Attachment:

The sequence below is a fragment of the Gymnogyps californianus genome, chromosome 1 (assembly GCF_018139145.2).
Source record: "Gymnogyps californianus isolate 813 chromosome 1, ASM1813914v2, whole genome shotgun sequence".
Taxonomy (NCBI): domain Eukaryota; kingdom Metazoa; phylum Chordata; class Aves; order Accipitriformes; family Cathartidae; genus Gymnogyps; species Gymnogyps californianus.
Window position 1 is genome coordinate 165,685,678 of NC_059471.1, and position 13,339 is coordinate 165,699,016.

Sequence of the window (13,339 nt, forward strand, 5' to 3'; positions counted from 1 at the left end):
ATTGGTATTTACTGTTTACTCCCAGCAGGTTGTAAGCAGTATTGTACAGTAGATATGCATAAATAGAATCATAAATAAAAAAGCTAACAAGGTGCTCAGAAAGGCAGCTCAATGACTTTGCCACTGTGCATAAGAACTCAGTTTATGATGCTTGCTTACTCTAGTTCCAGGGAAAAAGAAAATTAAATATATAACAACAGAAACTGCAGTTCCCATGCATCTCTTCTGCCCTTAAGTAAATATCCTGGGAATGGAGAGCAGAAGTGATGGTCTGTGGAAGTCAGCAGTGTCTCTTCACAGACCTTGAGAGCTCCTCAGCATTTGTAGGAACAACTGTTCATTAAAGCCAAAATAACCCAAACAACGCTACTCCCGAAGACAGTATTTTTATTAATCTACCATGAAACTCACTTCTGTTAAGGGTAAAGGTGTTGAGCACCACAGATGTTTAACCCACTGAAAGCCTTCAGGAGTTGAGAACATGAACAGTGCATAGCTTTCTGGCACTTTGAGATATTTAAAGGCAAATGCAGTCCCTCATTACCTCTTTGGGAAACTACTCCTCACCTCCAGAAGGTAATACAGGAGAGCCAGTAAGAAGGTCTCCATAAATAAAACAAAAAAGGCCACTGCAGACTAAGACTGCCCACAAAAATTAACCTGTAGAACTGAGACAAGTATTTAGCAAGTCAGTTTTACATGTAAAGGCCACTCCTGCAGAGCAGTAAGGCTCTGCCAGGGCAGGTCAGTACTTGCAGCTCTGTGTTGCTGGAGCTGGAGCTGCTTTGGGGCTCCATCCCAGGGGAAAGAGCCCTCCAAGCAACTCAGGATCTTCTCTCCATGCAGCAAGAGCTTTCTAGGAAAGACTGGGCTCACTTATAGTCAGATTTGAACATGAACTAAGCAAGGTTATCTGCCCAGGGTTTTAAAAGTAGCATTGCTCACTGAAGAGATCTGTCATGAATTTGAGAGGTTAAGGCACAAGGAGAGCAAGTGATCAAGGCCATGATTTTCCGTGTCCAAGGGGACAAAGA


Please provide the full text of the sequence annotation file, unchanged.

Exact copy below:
The sequence below is a fragment of the Gymnogyps californianus genome, chromosome 1 (assembly GCF_018139145.2).
Source record: "Gymnogyps californianus isolate 813 chromosome 1, ASM1813914v2, whole genome shotgun sequence".
Taxonomy (NCBI): domain Eukaryota; kingdom Metazoa; phylum Chordata; class Aves; order Accipitriformes; family Cathartidae; genus Gymnogyps; species Gymnogyps californianus.
Window position 1 is genome coordinate 165,685,678 of NC_059471.1, and position 13,339 is coordinate 165,699,016.

Sequence of the window (13,339 nt, forward strand, 5' to 3'; positions counted from 1 at the left end):
ATTGGTATTTACTGTTTACTCCCAGCAGGTTGTAAGCAGTATTGTACAGTAGATATGCATAAATAGAATCATAAATAAAAAAGCTAACAAGGTGCTCAGAAAGGCAGCTCAATGACTTTGCCACTGTGCATAAGAACTCAGTTTATGATGCTTGCTTACTCTAGTTCCAGGGAAAAAGAAAATTAAATATATAACAACAGAAACTGCAGTTCCCATGCATCTCTTCTGCCCTTAAGTAAATATCCTGGGAATGGAGAGCAGAAGTGATGGTCTGTGGAAGTCAGCAGTGTCTCTTCACAGACCTTGAGAGCTCCTCAGCATTTGTAGGAACAACTGTTCATTAAAGCCAAAATAACCCAAACAACGCTACTCCCGAAGACAGTATTTTTATTAATCTACCATGAAACTCACTTCTGTTAAGGGTAAAGGTGTTGAGCACCACAGATGTTTAACCCACTGAAAGCCTTCAGGAGTTGAGAACATGAACAGTGCATAGCTTTCTGGCACTTTGAGATATTTAAAGGCAAATGCAGTCCCTCATTACCTCTTTGGGAAACTACTCCTCACCTCCAGAAGGTAATACAGGAGAGCCAGTAAGAAGGTCTCCATAAATAAAACAAAAAAGGCCACTGCAGACTAAGACTGCCCACAAAAATTAACCTGTAGAACTGAGACAAGTATTTAGCAAGTCAGTTTTACATGTAAAGGCCACTCCTGCAGAGCAGTAAGGCTCTGCCAGGGCAGGTCAGTACTTGCAGCTCTGTGTTGCTGGAGCTGGAGCTGCTTTGGGGCTCCATCCCAGGGGAAAGAGCCCTCCAAGCAACTCAGGATCTTCTCTCCATGCAGCAAGAGCTTTCTAGGAAAGACTGGGCTCACTTATAGTCAGATTTGAACATGAACTAAGCAAGGTTATCTGCCCAGGGTTTTAAAAGTAGCATTGCTCACTGAAGAGATCTGTCATGAATTTGAGAGGTTAAGGCACAAGGAGAGCAAGTGATCAAGGCCATGATTTTCCGTGTCCAAGGGGACAAAGA